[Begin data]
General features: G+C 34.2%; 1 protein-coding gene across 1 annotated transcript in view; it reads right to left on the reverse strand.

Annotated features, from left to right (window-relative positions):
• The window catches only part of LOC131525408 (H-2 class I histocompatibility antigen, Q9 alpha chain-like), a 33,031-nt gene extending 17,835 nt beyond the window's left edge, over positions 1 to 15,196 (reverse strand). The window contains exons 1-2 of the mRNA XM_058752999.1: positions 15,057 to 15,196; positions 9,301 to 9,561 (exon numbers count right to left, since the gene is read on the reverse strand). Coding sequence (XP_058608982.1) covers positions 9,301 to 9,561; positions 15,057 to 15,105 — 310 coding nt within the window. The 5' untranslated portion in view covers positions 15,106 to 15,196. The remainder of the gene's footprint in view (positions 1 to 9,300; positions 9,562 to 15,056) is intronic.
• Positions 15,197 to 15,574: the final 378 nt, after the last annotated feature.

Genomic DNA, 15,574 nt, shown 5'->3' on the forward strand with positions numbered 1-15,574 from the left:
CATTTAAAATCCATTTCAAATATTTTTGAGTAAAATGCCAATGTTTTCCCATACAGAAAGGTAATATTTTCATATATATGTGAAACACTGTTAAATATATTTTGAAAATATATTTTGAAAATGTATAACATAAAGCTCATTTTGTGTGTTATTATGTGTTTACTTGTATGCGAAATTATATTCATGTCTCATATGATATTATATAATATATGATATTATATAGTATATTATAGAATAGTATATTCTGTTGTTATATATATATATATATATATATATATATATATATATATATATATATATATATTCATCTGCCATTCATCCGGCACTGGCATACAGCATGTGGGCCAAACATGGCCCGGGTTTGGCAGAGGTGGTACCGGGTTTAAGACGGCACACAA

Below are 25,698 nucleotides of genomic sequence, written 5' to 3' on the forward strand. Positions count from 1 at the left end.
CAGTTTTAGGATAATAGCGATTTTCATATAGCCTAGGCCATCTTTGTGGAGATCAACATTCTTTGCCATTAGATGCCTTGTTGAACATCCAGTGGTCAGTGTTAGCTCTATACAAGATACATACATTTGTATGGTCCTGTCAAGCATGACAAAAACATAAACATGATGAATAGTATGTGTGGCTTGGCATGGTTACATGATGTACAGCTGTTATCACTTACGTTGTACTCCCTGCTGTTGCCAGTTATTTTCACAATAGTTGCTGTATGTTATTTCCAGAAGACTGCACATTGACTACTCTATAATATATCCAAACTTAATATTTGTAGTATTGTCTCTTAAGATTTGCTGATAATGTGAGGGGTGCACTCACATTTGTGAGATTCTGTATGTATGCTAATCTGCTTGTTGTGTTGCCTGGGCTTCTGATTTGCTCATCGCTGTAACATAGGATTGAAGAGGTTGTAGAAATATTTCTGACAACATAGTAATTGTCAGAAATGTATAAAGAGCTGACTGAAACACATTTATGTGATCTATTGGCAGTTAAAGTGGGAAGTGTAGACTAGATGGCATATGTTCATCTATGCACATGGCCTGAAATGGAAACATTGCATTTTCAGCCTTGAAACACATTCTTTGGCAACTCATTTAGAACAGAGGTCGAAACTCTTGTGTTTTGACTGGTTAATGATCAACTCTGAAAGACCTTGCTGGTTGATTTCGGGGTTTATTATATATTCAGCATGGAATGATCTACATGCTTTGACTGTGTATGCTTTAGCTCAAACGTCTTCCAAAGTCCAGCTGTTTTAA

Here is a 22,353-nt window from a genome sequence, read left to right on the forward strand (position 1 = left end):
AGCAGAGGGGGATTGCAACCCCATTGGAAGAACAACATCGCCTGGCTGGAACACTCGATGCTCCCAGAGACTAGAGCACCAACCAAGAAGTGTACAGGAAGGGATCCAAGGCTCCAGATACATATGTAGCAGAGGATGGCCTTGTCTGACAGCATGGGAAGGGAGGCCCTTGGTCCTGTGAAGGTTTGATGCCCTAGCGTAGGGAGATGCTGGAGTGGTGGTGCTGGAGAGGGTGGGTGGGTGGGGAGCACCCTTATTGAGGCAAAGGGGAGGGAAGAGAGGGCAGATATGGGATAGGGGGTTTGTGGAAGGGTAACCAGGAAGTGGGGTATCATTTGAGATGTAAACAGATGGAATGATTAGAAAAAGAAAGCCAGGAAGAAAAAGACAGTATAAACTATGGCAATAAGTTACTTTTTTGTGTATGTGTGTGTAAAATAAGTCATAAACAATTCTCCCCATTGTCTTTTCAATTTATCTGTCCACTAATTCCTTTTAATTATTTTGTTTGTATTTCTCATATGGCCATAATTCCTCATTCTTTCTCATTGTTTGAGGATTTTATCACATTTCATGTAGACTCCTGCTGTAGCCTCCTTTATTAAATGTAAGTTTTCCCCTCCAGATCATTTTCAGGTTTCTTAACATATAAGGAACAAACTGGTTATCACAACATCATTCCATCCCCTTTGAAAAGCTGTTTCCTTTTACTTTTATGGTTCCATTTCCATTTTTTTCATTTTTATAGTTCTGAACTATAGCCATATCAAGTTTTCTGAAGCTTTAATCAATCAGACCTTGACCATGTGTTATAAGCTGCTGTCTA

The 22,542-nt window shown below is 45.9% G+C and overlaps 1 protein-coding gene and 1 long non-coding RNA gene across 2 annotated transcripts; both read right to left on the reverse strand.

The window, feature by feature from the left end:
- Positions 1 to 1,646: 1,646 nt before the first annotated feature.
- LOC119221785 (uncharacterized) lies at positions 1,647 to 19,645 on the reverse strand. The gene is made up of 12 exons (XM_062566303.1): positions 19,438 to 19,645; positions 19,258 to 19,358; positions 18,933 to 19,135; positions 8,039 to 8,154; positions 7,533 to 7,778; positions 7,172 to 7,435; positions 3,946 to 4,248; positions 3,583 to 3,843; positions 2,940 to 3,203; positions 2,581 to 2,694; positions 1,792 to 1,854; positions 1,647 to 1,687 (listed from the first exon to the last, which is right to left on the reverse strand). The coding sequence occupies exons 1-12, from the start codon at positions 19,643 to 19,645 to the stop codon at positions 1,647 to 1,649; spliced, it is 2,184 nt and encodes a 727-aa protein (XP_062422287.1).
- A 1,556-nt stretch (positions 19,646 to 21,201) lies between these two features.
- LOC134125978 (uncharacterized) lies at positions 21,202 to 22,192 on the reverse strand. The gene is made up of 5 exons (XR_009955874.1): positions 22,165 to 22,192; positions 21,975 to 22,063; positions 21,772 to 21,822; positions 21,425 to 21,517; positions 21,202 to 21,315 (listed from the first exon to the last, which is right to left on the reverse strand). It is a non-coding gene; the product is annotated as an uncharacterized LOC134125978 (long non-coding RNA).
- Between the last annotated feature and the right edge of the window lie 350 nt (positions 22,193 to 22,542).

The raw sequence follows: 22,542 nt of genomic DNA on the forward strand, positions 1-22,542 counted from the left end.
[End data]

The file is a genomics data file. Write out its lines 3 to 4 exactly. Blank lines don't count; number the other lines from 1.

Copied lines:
• The window catches only part of LOC131525408 (H-2 class I histocompatibility antigen, Q9 alpha chain-like), a 33,031-nt gene extending 17,835 nt beyond the window's left edge, over positions 1 to 15,196 (reverse strand). The window contains exons 1-2 of the mRNA XM_058752999.1: positions 15,057 to 15,196; positions 9,301 to 9,561 (exon numbers count right to left, since the gene is read on the reverse strand). Coding sequence (XP_058608982.1) covers positions 9,301 to 9,561; positions 15,057 to 15,105 — 310 coding nt within the window. The 5' untranslated portion in view covers positions 15,106 to 15,196. The remainder of the gene's footprint in view (positions 1 to 9,300; positions 9,562 to 15,056) is intronic.
• Positions 15,197 to 15,574: the final 378 nt, after the last annotated feature.